One coconut palm produces about 75 coconuts every year. The majority of coconuts in my neighborhood end up in a pile of yard waste by the street. Most people don’t bother opening them because it’s too difficult or dangerous. Luckily my husband has picked up some techniques in his travels and he loves coconut water enough to be willing.
Young, green coconuts are a little easier to manage. They don’t have any meat; they’re mostly water and some jelly lining the inner shell. You can use a knife to take off the stem end and poke through the top of the shell, then drain the water from that hole.
Mature coconuts are more difficult because the husk is hard and thick. But these contain coconut meat, and if they’re not too old, they usually have some water in them, too. For these you’ll need a sharp hatchet or machete to remove the outer husk. (Beware, this part can be dangerous.)
It’s best to lay the coconut on its side on a soft surface such as grass or mulch so the blade doesn’t hit concrete. Chop at an angle all the way around the top third of the coconut, through the husk but being careful not to crack the inner shell. Once you remove that top third of husk, exposing the top of the inner shell, stand it upright and puncture it. Turn the coconut upside down over a pitcher to drain the water.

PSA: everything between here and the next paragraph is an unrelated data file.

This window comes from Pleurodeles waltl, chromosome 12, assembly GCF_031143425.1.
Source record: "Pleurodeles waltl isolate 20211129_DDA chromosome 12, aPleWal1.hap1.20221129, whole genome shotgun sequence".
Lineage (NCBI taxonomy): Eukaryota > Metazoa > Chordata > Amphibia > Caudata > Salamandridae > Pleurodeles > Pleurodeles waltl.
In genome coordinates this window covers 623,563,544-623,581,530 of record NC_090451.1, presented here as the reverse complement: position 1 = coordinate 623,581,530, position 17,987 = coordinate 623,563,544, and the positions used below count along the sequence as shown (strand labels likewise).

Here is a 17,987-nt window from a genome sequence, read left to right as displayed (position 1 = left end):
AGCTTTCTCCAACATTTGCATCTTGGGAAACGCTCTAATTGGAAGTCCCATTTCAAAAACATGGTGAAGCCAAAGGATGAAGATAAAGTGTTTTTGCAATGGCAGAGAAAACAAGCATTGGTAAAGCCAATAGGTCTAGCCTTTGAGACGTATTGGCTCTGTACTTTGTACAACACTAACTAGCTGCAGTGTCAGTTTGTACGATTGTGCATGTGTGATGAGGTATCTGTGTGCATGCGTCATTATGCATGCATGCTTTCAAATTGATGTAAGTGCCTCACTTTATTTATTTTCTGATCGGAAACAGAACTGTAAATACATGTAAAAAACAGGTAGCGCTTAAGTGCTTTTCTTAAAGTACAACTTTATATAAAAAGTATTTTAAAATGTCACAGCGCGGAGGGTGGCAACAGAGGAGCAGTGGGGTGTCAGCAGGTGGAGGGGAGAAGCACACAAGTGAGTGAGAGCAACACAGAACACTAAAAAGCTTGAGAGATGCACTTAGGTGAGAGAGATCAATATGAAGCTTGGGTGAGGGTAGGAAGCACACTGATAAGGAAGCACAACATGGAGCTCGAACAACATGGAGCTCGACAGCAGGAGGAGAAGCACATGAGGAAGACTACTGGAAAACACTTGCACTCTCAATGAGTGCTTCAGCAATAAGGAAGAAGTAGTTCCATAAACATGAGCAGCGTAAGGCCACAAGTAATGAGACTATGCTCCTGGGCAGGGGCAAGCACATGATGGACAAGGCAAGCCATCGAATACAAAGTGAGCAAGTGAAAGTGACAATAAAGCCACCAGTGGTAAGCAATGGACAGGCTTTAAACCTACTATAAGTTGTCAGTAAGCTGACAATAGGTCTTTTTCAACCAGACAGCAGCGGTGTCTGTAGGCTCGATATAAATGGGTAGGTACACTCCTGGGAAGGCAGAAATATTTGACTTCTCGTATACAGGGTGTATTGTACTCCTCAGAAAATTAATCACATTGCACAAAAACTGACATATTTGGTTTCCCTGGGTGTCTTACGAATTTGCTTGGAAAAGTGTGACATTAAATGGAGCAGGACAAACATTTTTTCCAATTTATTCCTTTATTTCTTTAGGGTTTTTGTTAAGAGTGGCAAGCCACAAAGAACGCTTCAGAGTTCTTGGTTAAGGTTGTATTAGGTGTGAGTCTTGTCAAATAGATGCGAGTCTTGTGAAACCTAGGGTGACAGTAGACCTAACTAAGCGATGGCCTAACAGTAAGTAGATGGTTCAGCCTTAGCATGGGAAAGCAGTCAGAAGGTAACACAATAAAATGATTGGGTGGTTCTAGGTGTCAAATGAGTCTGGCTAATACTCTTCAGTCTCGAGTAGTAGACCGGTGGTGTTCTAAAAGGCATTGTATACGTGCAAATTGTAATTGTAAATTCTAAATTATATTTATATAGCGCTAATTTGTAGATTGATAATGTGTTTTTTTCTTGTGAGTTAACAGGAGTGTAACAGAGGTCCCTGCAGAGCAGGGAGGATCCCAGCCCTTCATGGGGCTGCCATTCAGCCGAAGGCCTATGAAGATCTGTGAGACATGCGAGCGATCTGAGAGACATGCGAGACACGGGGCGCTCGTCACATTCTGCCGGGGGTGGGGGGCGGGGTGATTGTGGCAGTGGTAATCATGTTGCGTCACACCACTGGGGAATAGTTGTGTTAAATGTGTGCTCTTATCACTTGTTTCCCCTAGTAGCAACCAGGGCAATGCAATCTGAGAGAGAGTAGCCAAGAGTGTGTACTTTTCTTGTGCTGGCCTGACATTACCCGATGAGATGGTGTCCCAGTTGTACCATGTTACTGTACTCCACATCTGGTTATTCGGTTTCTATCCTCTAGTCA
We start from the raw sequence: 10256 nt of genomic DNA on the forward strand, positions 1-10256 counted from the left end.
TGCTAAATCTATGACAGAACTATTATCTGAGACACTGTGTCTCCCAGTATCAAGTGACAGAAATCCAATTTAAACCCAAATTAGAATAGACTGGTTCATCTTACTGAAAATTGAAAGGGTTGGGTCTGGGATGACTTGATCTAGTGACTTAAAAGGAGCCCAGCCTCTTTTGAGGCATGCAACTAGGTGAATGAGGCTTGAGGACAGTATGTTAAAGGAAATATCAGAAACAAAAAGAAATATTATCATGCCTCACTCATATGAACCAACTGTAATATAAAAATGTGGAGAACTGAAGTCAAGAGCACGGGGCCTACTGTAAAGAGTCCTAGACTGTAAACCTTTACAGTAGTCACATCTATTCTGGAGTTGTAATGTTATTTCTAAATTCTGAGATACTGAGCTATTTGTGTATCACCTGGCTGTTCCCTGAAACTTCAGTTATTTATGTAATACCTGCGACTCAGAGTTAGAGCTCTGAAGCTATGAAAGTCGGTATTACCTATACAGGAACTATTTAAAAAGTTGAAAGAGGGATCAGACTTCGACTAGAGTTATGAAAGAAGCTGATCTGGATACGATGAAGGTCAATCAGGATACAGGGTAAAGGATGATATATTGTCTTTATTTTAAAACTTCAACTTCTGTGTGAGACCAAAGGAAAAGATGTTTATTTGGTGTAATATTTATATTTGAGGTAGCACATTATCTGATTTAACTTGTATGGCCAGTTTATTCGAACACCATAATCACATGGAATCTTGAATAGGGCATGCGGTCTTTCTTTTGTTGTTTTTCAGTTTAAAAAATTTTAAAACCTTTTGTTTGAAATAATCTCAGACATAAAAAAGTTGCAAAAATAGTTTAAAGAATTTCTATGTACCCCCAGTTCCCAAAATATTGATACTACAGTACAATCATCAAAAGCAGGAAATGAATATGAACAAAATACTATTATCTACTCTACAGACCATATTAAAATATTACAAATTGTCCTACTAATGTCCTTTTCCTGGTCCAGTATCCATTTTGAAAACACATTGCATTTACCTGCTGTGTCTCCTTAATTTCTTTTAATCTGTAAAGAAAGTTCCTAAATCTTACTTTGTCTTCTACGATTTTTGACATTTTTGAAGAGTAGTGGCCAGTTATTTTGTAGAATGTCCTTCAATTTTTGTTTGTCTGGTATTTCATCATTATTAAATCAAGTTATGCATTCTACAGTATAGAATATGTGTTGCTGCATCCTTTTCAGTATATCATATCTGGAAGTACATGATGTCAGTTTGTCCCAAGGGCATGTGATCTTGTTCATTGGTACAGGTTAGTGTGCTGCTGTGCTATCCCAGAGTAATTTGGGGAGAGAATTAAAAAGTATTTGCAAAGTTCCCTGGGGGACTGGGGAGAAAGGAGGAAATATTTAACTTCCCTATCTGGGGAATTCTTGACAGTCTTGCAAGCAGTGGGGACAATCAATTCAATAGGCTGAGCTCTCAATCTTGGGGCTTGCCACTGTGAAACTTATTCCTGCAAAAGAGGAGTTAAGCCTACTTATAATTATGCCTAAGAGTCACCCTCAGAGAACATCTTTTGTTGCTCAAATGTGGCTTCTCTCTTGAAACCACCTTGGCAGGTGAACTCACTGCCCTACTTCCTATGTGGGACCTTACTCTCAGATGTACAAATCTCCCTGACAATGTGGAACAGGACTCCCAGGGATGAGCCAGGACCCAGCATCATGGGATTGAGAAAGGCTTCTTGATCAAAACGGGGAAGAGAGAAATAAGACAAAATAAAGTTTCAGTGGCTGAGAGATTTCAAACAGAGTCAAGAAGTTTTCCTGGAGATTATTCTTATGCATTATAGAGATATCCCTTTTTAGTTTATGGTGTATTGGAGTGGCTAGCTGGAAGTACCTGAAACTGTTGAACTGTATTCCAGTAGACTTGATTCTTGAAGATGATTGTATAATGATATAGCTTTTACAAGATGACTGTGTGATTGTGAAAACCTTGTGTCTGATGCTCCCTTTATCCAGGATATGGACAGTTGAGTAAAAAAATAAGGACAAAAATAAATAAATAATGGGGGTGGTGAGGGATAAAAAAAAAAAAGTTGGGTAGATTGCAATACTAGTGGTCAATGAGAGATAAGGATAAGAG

Once you’ve drained the water, stand the coconut on the flat end you’ve created and continue to chop away the rest of the husk around the inner shell. Use the blade to crack the inner shell in half. Then use a butter knife to pry the meat away from the shell.
So if you’ve got coconuts, get cracking. I’ll post some fresh coconut recipes for you soon. In the mean time, here’s a coconut cardamom cocktail I can’t wait to try at stirandstrain.com.